To mend a rewirable fuse: after turning off the electricity, and using the light of a 173 torch or candle if necessary, take out each fuse holder in turn, and look at the thin length of wire which it holds. The faulty fuse is the one in which the wire has broken or melted. But before you mend the fuse, try to work out why the fuse blew in the first place. If the wire seems simply to have parted, suspect overloading; I.e. using too many appliances at once. Unplug some of your appliances before mending the fuse and switching back on again. But if the fuse wire has virtually disappeared, suspect a fault in an appliance. See if you can locate the faulty appliance, and unplug it before going any further.
Loosen the screws on the fuseholder and clear away the bits of broken or melted wire. Then cut a long enough piece of fuse wire to wind around the screws at each end. The fuse wire must be of a correct rating for the circuit which it is protecting: 5 Amp for lighting circuits; 1 5 Amp for heating circuits; and 30 Amp for ring mains or large fixed appliances. Circuits for cookers may require fuse wire rated at 45 A or 60A. Wind the new wire clockwise around the screw terminals in the tuseholder at each end. Do not stretch the wire too tight.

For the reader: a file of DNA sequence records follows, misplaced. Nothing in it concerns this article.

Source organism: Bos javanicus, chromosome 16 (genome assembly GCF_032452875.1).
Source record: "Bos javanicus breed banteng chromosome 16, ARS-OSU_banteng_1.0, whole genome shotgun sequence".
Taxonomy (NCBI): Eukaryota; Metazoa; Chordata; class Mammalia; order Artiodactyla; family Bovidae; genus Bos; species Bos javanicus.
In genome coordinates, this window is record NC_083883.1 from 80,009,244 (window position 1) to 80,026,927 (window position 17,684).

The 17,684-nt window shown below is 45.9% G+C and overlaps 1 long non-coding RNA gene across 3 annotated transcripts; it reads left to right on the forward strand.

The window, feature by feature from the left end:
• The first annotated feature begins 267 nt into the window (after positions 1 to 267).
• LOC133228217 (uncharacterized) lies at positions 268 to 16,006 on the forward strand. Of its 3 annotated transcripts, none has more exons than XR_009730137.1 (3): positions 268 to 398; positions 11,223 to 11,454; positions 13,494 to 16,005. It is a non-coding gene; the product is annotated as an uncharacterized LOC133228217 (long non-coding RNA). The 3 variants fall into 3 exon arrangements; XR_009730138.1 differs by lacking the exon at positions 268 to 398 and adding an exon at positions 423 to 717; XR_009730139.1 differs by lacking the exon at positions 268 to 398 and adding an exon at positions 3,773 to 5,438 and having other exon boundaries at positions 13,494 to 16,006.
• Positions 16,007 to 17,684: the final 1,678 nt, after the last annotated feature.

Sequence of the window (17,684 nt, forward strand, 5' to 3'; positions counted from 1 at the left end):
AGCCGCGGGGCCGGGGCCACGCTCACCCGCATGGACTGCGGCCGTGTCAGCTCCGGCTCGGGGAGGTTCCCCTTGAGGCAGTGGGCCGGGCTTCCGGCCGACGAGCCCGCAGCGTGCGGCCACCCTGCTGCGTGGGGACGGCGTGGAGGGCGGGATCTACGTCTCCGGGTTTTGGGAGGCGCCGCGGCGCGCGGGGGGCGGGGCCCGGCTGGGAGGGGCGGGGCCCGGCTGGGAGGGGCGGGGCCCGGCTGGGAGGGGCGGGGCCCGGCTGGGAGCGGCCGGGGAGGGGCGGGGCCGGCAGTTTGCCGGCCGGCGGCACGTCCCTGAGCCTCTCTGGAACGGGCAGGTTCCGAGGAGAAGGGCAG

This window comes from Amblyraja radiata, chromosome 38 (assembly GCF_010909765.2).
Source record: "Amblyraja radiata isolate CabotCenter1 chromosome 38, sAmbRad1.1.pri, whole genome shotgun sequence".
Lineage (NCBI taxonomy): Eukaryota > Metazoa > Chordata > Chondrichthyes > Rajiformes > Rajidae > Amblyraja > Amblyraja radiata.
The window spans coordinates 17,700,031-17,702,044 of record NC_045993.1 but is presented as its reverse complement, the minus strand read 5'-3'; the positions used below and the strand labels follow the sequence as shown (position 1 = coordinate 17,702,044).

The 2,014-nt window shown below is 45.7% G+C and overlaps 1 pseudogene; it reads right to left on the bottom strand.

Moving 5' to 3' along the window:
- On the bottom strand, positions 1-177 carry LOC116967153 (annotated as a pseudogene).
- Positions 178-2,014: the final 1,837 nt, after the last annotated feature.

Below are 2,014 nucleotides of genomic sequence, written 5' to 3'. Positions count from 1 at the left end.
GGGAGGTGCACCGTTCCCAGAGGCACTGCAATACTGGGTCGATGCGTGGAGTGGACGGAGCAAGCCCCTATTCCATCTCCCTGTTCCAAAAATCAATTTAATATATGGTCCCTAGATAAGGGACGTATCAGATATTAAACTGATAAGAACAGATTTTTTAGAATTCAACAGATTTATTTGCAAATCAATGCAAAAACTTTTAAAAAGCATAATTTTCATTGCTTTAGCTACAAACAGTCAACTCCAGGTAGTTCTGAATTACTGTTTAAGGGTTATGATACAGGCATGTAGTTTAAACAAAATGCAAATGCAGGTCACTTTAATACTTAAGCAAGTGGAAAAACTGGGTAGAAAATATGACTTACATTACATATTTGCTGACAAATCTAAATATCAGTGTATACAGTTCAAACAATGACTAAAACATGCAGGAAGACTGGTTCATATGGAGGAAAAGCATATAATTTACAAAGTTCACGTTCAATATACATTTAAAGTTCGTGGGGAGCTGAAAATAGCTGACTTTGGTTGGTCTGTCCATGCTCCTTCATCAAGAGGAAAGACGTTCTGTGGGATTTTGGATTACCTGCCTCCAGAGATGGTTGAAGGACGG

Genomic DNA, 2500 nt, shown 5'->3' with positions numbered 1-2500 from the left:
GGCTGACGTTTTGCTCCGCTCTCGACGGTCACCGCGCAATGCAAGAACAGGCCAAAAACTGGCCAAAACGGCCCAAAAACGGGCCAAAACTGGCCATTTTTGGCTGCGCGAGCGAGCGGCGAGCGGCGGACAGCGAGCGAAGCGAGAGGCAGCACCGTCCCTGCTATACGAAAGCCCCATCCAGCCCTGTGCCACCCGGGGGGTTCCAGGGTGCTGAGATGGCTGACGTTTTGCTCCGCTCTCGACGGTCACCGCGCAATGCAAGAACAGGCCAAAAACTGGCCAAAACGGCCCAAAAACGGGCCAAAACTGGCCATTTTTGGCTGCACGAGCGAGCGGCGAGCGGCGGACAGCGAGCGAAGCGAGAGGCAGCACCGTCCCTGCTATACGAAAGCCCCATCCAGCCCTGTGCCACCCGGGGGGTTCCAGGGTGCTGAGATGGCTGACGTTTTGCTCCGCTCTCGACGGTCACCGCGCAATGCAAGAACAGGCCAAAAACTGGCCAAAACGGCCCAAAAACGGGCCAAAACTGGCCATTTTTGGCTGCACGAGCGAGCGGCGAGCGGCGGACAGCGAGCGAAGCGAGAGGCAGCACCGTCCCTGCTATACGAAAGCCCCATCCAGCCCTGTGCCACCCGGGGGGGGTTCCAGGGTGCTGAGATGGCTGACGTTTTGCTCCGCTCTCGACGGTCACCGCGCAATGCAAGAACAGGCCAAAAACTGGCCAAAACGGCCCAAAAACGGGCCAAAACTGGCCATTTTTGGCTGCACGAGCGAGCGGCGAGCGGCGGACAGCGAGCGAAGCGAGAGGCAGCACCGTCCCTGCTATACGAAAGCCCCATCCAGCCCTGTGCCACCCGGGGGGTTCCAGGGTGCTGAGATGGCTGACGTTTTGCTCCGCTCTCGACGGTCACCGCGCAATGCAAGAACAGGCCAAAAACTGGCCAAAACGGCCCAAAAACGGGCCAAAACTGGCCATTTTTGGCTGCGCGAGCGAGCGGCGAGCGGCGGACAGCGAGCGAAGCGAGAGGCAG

Then you can replace the fuseholder in the box, close up the box, and turn on the main switch.
To mend a cartridge fuse: first turn off the electricity at the mains. Fit new fuse of correct rating in circuit affected. You cannot tell simply by looking which fuse has blown, as you can with rewirable fuses. You can find out either by trial and error or proceed as follows: take a small metal-cased torch, take off its end, and switch it on. Test each fuse in turn by holding it across the end of the torch, with one end resting on the battery and one on the torch casing. The sound fuses will light the torch. But first try to work out why the fuse blew.
Cartridge fuses for mains fuse boxes are rated <; Amps coloured white for lighting circuits; [5 Amps coloured blue for immersion heaters; 20 Amps coloured yellow-also for immersion heaters; and 4s Amps coloured green for cookers.
Instead of rewirable or cartridge fuses, as described above, some modern fuse boxes may be fitted with ‘miniature circuit breakers’. Instead of a fuse blowing, there is a switch which automatically turns itself off. First find out the cause of trouble as before. Then simply turn the switch back on again.